Commercial Mobile Alert Service (CMAS) Myths: Part 2

On February 23, 2012, in CMAS & Mobile Alerts, by with SRA International

This article is part 2 in a series dispelling common myths and misconceptions about the Commercial Mobile Alert Service (CMAS)–also known as Wireless Emergency Alerts (WEA)–that we have heard from the public, public safety practitioners, the wireless communications industry, and local, state, and Federal officials. In a previous post, we discussed concerns about tracking chips (there aren’t any), demands on cell networks (CMAS messages won’t be impacted), charges for CMAS messages (there’s no charge), and more. This article tackles another set of common myths we have heard about CMAS.

Myth 6: CMAS will provide all the information I need during an emergency event and will take the place of all my previous sources of emergency information.

Fact: CMAS is just one more medium through which you can be alerted to an emergency event and will not replace other sources of emergency communication. 

CMAS alerts are a maximum of 90 text characters! CMAS is designed to take advantage of one more medium many Americans rely upon – cell phones – to alert an increasingly mobile population in the U.S. during an emergency event. However, the limited number of text characters also limits the amount of information CMAS can provide to you during an emergency event. It is very likely that while CMAS may alert you (similar to the way a tornado siren would) that an event is imminent or taking place, you will still turn to traditional sources like TV, radio, the internet, or SMS-based local alert subscription services (for example, DCAlerts, Alert LA County, and university-based campus alerting services) for more detailed emergency information and to determine if you should take action to protect yourself.

Myth 7: All CMAS alerts will come from the Federal Government.

Fact: A CMAS Presidential alert could be issued by the President of the U.S. in the case of a nationwide emergency event; however, we expect the vast majority of CMAS alerts will be issued by your local or state emergency manager, local or state police, or the National Weather Service to notify you of imminent threats to life or property, dangerous weather conditions, or a child abduction in your area. 

The Federal Government’s only other role in CMAS is maintaining the Federal Alert Aggregator to which local, state, and Federal CMAS alert originators send CMAS alert messages. The Federal Alert Aggregator authenticates any CMAS alert data it receives and sends it to all participating wireless carriers who, in turn, broadcast the CMAS alert to cell towers in the geographic area that was identified by the local, state, or federal CMAS alert originator.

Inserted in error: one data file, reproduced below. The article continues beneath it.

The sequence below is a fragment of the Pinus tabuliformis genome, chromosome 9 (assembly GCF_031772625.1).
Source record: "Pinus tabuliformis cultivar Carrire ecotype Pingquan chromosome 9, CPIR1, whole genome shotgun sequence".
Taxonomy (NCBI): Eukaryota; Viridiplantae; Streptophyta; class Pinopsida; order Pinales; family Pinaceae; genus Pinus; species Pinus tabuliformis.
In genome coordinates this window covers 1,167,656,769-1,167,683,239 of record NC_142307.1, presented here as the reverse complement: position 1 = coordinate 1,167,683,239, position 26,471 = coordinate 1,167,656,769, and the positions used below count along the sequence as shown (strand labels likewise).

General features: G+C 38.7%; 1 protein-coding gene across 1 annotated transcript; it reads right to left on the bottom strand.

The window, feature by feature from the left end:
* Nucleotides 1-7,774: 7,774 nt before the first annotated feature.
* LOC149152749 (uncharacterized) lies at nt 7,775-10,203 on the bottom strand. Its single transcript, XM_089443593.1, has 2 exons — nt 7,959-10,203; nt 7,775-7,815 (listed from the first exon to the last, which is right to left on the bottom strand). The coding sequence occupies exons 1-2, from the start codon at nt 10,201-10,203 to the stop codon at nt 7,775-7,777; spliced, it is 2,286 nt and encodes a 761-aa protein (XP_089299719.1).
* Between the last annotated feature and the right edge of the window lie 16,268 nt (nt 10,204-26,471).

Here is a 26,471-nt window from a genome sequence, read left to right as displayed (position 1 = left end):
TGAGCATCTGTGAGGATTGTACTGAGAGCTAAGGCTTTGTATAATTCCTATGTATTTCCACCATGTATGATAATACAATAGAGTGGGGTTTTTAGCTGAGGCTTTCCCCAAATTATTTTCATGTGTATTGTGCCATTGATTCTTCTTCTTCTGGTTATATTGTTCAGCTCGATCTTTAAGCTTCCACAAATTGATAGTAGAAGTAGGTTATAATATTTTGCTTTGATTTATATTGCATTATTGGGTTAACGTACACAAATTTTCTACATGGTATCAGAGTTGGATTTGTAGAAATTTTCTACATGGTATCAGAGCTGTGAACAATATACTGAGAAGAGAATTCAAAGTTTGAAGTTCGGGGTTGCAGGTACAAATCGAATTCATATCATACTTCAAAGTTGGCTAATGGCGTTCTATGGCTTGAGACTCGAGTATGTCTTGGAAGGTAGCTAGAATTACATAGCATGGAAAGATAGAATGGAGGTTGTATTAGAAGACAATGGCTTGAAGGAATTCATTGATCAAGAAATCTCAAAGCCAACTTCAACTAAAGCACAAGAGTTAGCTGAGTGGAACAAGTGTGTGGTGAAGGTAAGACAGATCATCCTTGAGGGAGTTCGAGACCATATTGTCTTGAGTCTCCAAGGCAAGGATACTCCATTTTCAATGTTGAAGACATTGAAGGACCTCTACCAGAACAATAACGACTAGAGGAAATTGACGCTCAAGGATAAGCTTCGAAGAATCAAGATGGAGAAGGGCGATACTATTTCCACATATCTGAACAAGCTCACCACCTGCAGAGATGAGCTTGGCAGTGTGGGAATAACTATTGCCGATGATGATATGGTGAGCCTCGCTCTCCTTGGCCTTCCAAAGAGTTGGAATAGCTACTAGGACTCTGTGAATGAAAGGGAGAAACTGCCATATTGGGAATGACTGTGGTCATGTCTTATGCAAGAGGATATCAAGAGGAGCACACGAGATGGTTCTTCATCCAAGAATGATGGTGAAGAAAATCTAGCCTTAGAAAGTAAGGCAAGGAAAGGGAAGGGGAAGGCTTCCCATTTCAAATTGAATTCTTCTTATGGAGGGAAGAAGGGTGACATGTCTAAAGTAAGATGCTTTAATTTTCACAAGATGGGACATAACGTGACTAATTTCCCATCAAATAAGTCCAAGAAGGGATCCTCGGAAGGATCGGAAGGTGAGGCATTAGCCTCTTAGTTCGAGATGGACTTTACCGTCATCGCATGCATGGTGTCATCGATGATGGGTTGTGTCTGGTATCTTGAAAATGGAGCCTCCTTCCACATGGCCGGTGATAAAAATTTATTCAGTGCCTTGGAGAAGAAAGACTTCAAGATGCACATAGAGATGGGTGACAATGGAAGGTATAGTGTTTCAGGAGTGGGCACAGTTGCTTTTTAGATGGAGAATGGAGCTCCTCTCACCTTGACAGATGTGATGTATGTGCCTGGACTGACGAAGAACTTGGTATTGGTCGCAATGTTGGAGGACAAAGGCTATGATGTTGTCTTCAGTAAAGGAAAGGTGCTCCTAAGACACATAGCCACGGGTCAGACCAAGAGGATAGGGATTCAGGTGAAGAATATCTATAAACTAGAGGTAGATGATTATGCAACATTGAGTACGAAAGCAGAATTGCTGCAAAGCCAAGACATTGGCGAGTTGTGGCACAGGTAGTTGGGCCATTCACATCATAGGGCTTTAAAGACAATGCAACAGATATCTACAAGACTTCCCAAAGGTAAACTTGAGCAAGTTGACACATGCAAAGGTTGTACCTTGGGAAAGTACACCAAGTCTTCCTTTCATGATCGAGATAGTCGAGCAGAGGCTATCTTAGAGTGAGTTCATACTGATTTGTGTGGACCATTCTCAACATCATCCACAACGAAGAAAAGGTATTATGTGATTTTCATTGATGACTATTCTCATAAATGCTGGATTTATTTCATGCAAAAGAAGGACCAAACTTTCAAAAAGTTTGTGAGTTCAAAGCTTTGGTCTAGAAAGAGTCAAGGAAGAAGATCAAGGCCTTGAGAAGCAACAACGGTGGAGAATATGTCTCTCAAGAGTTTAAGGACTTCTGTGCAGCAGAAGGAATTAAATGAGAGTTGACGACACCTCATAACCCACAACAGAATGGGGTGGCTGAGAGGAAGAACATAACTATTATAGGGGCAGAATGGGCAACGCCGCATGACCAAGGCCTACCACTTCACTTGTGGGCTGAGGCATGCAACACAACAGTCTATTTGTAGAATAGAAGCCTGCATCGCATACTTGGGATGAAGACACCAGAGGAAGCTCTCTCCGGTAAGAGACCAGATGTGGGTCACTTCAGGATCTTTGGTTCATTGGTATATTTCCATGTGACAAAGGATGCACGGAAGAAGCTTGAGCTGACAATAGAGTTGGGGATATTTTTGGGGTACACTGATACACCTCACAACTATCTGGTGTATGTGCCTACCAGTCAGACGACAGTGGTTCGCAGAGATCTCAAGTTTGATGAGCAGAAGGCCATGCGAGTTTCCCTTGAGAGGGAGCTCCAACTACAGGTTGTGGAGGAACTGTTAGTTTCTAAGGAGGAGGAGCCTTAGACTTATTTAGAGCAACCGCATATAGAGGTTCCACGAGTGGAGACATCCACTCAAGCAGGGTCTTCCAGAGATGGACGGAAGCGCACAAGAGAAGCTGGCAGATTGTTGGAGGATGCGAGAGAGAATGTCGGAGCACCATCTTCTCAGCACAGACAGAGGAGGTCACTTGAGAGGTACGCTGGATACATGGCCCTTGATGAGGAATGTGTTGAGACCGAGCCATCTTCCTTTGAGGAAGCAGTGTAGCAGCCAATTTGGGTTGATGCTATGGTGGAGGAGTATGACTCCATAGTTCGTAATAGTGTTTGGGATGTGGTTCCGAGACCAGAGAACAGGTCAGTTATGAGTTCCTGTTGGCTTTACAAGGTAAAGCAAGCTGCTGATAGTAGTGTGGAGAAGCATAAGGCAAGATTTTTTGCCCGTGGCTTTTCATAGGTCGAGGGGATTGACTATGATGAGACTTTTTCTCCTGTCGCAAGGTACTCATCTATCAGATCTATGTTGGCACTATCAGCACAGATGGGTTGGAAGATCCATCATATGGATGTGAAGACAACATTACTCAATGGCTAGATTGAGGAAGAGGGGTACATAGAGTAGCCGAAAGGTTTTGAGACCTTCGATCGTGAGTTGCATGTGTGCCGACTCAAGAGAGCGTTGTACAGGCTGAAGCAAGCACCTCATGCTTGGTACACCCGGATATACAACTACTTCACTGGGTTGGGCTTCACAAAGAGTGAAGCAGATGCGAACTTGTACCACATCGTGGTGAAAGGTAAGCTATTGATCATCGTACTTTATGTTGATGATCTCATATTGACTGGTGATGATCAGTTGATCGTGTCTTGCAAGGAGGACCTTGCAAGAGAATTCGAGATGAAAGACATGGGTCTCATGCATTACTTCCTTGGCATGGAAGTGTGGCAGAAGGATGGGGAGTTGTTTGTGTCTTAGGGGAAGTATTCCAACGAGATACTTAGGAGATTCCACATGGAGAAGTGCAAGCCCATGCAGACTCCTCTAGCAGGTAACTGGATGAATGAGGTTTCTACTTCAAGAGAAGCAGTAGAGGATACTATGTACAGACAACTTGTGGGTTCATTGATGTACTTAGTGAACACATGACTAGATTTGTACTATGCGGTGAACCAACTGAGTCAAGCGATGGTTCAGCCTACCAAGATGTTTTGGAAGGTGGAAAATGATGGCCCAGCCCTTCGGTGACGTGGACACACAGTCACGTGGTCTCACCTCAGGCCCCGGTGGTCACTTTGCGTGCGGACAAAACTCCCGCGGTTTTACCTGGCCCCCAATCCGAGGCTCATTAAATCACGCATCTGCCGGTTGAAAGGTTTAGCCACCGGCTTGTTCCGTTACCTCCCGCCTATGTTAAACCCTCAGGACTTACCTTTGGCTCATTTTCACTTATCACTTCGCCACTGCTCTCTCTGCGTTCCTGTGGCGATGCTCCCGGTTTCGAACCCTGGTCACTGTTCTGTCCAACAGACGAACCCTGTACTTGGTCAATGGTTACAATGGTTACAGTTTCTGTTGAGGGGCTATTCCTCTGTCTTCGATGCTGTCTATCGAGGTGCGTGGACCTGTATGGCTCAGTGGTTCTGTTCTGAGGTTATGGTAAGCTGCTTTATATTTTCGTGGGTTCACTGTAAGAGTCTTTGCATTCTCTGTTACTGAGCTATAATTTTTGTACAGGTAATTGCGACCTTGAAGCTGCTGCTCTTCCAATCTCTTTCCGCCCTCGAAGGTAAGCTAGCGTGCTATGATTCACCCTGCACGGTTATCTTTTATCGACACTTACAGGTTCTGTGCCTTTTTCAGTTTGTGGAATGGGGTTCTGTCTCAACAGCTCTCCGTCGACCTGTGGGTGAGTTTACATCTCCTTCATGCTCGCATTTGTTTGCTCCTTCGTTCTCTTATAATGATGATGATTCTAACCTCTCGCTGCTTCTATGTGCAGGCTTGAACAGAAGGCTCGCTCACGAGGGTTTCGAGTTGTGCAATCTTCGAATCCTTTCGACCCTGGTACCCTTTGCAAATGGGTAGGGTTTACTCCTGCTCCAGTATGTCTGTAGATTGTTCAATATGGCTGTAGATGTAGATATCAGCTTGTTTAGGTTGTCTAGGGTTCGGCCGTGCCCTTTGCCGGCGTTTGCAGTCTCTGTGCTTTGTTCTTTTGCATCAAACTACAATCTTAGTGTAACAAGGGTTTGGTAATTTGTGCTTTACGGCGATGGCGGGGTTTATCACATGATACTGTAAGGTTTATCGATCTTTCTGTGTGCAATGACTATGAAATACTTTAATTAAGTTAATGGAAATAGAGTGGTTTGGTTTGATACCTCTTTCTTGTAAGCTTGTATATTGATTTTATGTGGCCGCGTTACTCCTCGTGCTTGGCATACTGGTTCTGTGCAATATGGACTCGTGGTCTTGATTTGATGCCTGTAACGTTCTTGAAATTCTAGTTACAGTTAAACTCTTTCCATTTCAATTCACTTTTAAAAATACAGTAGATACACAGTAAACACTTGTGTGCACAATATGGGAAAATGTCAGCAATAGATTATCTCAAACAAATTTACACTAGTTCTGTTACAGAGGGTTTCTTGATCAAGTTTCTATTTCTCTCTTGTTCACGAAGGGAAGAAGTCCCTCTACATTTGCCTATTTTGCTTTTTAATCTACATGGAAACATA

Myth 8: I will not know who is sending a CMAS alert.

Fact: To successfully issue a CMAS alert, a CMAS alert originator must complete a specific set of data fields – one required field is the source of the CMAS alert. 

It is worth noting here that in order to be authorized to originate a CMAS alert, all currently recognized local, state, and federal alerting entities must complete a series of steps with FEMA to gain access to CMAS for alerting a specific geographic county or state area and integrate CMAS into the entity’s current alerting system and processes. Only once these formal procedures are complete can an alerting entity become an authorized CMAS alert originator and gain access to the secured system.

Myth 9: I need to download an application or opt-in to a service to receive CMAS alerts.

Fact: The CMAS specification requires that CMAS-capable phones automatically be opted in to receive CMAS messages. 

In many cases, CMAS-enabled phones will automatically receive and display CMAS alerts. However, on other phones, we have noticed that CMAS appears to be programmed into CMAS-capable phones like an application (app) similar to other apps you might purchase and download. The fact is that, at present, individual mobile device manufacturers like Apple, Nokia, and Samsung are each configuring their cell phones for CB technology differently. So every CMAS-enabled phone seems to vary a bit from one to the other. We expect to see more standardization of CMAS configuration across different manufacturers and cell phones in the long term as wireless carriers and customers demand it.

One other item to note is that you can choose to opt-out of receiving CMAS imminent threat or AMBER alerts on your cell phone; however, you cannot opt-out of receiving Presidential alerts that notify you of nationwide emergency events in the U.S. Because every CMAS-enabled mobile device model is configured a little bit differently, the process of opting out may vary from cell phone to cell phone.

Myth 10: I’ll be able to get a CMAS alert anywhere in the U.S. once CMAS is deployed in April 2012.

Fact: You will only receive a CMAS alert if your cell phone is located within a geographic area (for example, Philadelphia County) that an authorized CMAS alert originator has designated to receive a specific CMAS alert. 

Receiving a CMAS alert is also dependent upon network coverage. Just as you sometimes cannot send a text or receive a call because you are in a “dead zone” or have weak cell coverage, your phone will still be subject to the quality of network coverage in your location. Network coverage can be affected by a variety of factors, including coverage gaps in low density areas, in-building locations, and other “dead spots.”

That wraps up our two-part series on CMAS myths. We hope you now have all the information you need about Cell Broadcast technology, the cell phones expected to receive CMAS alerts this year, who will issue CMAS alerts, and what you can expect to see on your own cell phone. In your opinion, have we dispelled the most common myths and misconceptions about CMAS? Can you think of any others?

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